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Year : 2019  |  Volume : 2  |  Issue : 3  |  Page : 161-164

Lessons learnt from a difficult intubation scenario: Videolaryngoscopes cannot replace the humble bougie

Department of Anaesthesia, Guru Gobind Singh Medical College, Baba Farid University of Health Sciences, Faridkot, Punjab, India

Correspondence Address:
Dr. Chandni Maheshwari
Department of Anaesthesia, Guru Gobind Singh Medical College, Baba Farid University of Health Sciences, Faridkot, Punjab
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Source of Support: None, Conflict of Interest: None

DOI: 10.4103/ARWY.ARWY_29_19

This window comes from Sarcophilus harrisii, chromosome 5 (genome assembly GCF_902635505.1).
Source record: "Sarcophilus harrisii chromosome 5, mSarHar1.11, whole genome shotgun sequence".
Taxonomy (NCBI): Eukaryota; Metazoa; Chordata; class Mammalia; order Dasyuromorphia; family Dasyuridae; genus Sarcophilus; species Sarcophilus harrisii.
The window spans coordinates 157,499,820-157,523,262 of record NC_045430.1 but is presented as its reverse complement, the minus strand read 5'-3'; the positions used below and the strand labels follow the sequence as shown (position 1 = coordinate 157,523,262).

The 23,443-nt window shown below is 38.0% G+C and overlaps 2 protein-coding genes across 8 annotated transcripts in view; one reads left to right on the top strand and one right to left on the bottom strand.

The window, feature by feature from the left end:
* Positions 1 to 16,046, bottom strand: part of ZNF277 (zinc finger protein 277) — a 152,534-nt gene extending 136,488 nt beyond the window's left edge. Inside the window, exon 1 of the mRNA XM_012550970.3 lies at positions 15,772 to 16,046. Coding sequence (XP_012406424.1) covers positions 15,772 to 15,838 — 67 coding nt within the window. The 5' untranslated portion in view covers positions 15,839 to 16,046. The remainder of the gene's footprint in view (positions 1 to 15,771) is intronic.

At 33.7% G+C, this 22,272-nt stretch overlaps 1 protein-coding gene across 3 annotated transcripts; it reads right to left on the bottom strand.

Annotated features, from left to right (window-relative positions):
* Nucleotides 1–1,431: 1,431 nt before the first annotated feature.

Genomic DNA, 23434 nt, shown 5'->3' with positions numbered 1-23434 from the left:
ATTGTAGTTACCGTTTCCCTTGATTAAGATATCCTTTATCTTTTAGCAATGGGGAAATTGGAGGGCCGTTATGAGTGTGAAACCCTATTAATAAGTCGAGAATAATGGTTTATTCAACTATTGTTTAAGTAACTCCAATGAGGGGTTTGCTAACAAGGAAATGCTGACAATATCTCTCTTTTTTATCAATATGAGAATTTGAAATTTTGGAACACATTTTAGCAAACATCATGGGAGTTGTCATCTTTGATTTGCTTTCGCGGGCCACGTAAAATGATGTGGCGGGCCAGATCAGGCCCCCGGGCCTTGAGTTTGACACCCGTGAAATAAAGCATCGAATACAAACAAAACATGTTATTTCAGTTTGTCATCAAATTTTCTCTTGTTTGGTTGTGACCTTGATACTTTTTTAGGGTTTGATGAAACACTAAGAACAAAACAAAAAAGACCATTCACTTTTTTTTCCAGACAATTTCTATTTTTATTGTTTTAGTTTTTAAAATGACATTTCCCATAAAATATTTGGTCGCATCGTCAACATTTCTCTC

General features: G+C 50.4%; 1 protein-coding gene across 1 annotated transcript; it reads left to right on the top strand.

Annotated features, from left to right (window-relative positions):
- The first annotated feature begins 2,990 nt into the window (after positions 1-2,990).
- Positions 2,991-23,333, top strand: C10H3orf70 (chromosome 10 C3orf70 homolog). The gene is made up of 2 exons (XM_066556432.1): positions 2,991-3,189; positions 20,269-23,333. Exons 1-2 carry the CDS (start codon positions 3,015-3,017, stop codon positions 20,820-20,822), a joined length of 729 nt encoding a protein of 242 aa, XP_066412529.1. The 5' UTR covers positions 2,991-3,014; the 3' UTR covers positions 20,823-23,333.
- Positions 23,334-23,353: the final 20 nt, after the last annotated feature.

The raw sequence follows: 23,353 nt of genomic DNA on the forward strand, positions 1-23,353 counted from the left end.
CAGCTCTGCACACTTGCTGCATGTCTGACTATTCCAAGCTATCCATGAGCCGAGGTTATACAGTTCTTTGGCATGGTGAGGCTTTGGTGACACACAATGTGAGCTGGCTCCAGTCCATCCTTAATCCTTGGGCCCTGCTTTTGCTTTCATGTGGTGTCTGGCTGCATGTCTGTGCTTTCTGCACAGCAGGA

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With the advent of videolaryngoscopes, the incidence of difficult intubation has decreased. Videolaryngoscopes are slowly replacing other airway gadgets such as the fibreoptic bronchoscope and intubating supraglottic devices, especially in institutions where they are freely available. These could not only be the first choice in anticipated difficult intubation but also the first rescue device in unanticipated difficult intubations. A failed intubation can occur despite obtaining a good view of the glottis with a videolaryngoscope. We were unable to intubate an anticipated difficult airway with C-MAC D-blade with a preformed hockey stick-shaped tube using a stylet despite using manoeuvres to optimise laryngeal view. The patient was finally intubated over a gum elastic bougie passed when retaining the videolaryngoscope in place. This case report highlights that a simple gum elastic bougie holds an equally important place on the difficult airway cart as a videolaryngoscope. The use of a gum elastic bougie should be considered as important as a videolaryngoscope in a difficult intubation scenario. It is reasonable to attempt the use of a bougie in the case of failed videolaryngoscope-assisted intubation before switching to another intubating device or a supraglottic airway. A dental consult for poor dentition should be taken prior to surgery whenever possible. Control of bleeding from a broken tooth needs to be done simultaneously and expeditiously even when we have visualised the glottis and are anticipating a successful intubation.

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